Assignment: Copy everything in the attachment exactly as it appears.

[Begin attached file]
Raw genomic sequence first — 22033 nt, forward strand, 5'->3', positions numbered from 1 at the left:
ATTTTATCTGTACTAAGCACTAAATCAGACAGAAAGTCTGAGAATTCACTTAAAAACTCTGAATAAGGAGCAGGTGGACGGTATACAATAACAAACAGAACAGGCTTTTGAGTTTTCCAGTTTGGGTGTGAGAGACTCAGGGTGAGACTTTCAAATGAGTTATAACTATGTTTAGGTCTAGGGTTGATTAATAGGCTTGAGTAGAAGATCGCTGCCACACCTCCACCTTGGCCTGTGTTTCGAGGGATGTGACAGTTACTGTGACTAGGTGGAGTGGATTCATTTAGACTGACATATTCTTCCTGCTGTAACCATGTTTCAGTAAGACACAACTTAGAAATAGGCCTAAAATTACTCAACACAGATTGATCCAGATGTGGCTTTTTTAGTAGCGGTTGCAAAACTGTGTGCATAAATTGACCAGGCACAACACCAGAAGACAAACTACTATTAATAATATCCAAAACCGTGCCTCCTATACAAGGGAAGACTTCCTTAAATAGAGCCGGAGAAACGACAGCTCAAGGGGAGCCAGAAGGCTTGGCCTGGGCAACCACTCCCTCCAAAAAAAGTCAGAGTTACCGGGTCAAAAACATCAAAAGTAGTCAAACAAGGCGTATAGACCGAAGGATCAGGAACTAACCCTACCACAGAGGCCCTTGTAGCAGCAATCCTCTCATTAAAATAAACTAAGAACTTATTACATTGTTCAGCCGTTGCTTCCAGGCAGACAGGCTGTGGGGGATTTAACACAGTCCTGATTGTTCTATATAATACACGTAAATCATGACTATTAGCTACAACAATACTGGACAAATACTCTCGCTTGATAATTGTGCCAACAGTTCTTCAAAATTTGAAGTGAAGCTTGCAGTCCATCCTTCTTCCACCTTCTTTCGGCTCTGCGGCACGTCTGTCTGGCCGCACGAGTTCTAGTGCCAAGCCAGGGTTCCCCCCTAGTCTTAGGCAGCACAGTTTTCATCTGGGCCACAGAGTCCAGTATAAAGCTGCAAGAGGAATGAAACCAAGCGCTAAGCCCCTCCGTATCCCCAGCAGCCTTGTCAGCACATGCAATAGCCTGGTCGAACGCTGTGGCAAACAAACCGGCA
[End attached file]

Raw genomic sequence first — 22033 nt, forward strand, 5'->3', positions numbered from 1 at the left:
ATTTTATCTGTACTAAGCACTAAATCAGACAGAAAGTCTGAGAATTCACTTAAAAACTCTGAATAAGGAGCAGGTGGACGGTATACAATAACAAACAGAACAGGCTTTTGAGTTTTCCAGTTTGGGTGTGAGAGACTCAGGGTGAGACTTTCAAATGAGTTATAACTATGTTTAGGTCTAGGGTTGATTAATAGGCTTGAGTAGAAGATCGCTGCCACACCTCCACCTTGGCCTGTGTTTCGAGGGATGTGACAGTTACTGTGACTAGGTGGAGTGGATTCATTTAGACTGACATATTCTTCCTGCTGTAACCATGTTTCAGTAAGACACAACTTAGAAATAGGCCTAAAATTACTCAACACAGATTGATCCAGATGTGGCTTTTTTAGTAGCGGTTGCAAAACTGTGTGCATAAATTGACCAGGCACAACACCAGAAGACAAACTACTATTAATAATATCCAAAACCGTGCCTCCTATACAAGGGAAGACTTCCTTAAATAGAGCCGGAGAAACGACAGCTCAAGGGGAGCCAGAAGGCTTGGCCTGGGCAACCACTCCCTCCAAAAAAAGTCAGAGTTACCGGGTCAAAAACATCAAAAGTAGTCAAACAAGGCGTATAGACCGAAGGATCAGGAACTAACCCTACCACAGAGGCCCTTGTAGCAGCAATCCTCTCATTAAAATAAACTAAGAACTTATTACATTGTTCAGCCGTTGCTTCCAGGCAGACAGGCTGTGGGGGATTTAACACAGTCCTGATTGTTCTATATAATACACGTAAATCATGACTATTAGCTACAACAATACTGGACAAATACTCTCGCTTGATAATTGTGCCAACAGTTCTTCAAAATTTGAAGTGAAGCTTGCAGTCCATCCTTCTTCCACCTTCTTTCGGCTCTGCGGCACGTCTGTCTGGCCGCACGAGTTCTAGTGCCAAGCCAGGGTTCCCCCCTAGTCTTAGGCAGCACAGTTTTCATCTGGGCCACAGAGTCCAGTATAAAGCTGCAAGAGGAATGAAACCAAGCGCTAAGCCCCTCCGTATCCCCAGCAGCCTTGTCAGCACATGCAATAGCCTGGTCGAACGCTGTGGCAAACAAACCGGCA